Recently distributed property tax notices have already informed most landowners that values are up once again, continuing a trend that took off in earnest in 2008. The assessed value for 2014 on tillable land rose by approximately 10 percent or more in most area counties, including Renville County, which typically sets the pace.
Renville County saw its largest increase in 2013, when the per-acre value of tillable land ranged from $4,822 to $10,014, according to information from County Assessor Barb Trochlil. The 2014 assessment range is $5,140 to $14,190 per acre. There were 67 sales evaluated, indicative of a strong market. The assessments are based on sales from October 2012 to Sept. 30, 2013.
Other counties in the area have yet to crack the $10,000-per-acre mark, but they are coming close. Assessor Val Skor, Kandiyohi County, reported that the county’s 2014 tillable land values range from $3,354 to just over $9,000 an acre.
Land values to the west are not as high. It is also where some of the first indications of a possible change in the ag market are coming, according to Connie Erickson, Yellow Medicine County assessor. She spoke recently about the changes at a program with former state demographer Tom Gillaspy.
Erickson pointed out that since October, her office has seen several land auctions where no sales occurred because the sellers were not offered the prices they anticipated. She also noted that agricultural land values rose by 255 percent in the last six years, including a 36 percent jump in 2013. This last year’s increase was only 10 percent.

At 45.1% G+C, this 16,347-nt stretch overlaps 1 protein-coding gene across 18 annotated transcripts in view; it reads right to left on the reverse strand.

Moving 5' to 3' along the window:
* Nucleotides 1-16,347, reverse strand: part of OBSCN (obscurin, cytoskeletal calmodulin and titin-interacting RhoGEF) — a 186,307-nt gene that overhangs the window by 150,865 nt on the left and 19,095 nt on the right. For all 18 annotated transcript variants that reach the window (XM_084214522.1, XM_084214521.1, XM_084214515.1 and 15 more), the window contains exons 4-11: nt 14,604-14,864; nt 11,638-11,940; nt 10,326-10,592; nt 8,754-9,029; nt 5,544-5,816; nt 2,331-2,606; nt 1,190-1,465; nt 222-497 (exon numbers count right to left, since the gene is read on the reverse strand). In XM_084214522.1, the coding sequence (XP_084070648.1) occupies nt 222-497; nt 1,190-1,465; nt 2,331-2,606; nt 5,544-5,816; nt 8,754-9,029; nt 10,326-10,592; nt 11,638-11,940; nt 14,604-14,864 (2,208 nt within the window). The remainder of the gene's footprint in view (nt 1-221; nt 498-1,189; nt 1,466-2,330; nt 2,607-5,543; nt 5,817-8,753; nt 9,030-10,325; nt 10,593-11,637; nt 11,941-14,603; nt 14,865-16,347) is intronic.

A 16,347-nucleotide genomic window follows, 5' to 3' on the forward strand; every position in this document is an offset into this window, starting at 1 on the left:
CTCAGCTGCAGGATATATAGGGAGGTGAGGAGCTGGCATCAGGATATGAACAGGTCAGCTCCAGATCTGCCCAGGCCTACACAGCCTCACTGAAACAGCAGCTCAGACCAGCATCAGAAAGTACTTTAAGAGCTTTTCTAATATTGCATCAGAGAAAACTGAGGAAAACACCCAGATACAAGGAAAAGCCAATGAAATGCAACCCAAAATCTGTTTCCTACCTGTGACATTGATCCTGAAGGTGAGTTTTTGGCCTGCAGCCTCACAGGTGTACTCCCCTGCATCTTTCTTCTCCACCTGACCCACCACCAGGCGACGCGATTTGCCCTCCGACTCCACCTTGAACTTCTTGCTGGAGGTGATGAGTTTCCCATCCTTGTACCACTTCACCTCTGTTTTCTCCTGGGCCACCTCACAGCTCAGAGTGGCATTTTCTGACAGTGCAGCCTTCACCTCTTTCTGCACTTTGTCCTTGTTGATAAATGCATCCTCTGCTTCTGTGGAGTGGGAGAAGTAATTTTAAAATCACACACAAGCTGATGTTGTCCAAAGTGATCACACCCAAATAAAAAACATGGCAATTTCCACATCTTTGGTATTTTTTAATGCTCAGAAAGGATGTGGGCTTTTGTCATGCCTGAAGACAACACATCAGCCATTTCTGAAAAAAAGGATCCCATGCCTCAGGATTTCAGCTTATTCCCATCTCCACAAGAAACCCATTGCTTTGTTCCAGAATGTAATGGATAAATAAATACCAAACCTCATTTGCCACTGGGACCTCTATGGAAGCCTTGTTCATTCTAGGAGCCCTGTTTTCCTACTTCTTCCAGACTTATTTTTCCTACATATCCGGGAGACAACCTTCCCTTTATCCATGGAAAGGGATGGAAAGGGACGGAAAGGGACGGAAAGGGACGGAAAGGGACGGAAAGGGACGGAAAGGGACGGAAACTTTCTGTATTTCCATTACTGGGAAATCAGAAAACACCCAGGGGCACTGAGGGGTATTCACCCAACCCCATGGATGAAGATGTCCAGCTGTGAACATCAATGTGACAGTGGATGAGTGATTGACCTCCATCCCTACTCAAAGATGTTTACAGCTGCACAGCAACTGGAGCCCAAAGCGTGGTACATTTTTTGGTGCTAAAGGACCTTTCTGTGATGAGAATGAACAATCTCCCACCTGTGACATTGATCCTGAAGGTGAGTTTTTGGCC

Assessor Bonnie Crosby, of Chippewa County, said sales records also seem to suggest that values are not rising as rapidly as in prior years. Nonetheless, other counties continue to see steady and relatively large increases. In Lac qui Parle County, land values rose 20 percent in the latest assessment, with a range for 2014 of $4,131 to $7,489, according to Assessor Lori Schwendemann.
Swift County is seeing steady jumps as well. From 2013 to 2014, the average for tillable acres rose from $4,420 to $5,730 per acre, reported Wayne Knutson, county assessor. Swift County saw 39 sales for 5,378 acres in the time period evaluated for 2013 assessments. In the period for the current 2014 assessments, it saw 29 sales for 2,540 acres.
Swift County has seen more activity than would be expected due to the Minnesota Farm Company. It owns several thousand acres in the western part of the county, and has been marketing the properties. The company’s land sales have greatly complicated the task of assessing values in the county. Knutson said there have been surprising variations in the prices at which land sold in recent sales.
No matter the variations in values per acre, all of the counties in the area have seen major increases in farmland values since 2008, while residential and commercial/industrial property values have remained largely unchanged.
The result is a major increase in the tax capacity of the counties, along with a shift of the overall burden to agriculture. Erickson reported that in Yellow Medicine County, the tax base has risen from $1.4 billion to $3.2 billion, with agriculture representing $2.8 billion of the total. Swift County added nearly $500 million in value last year alone due to the rising value of farmland, noted Knutson."
If you have any questions about selling your farmland, please contact me at 320-894-7528 or I would be happy to help you out!
Noah Hultgren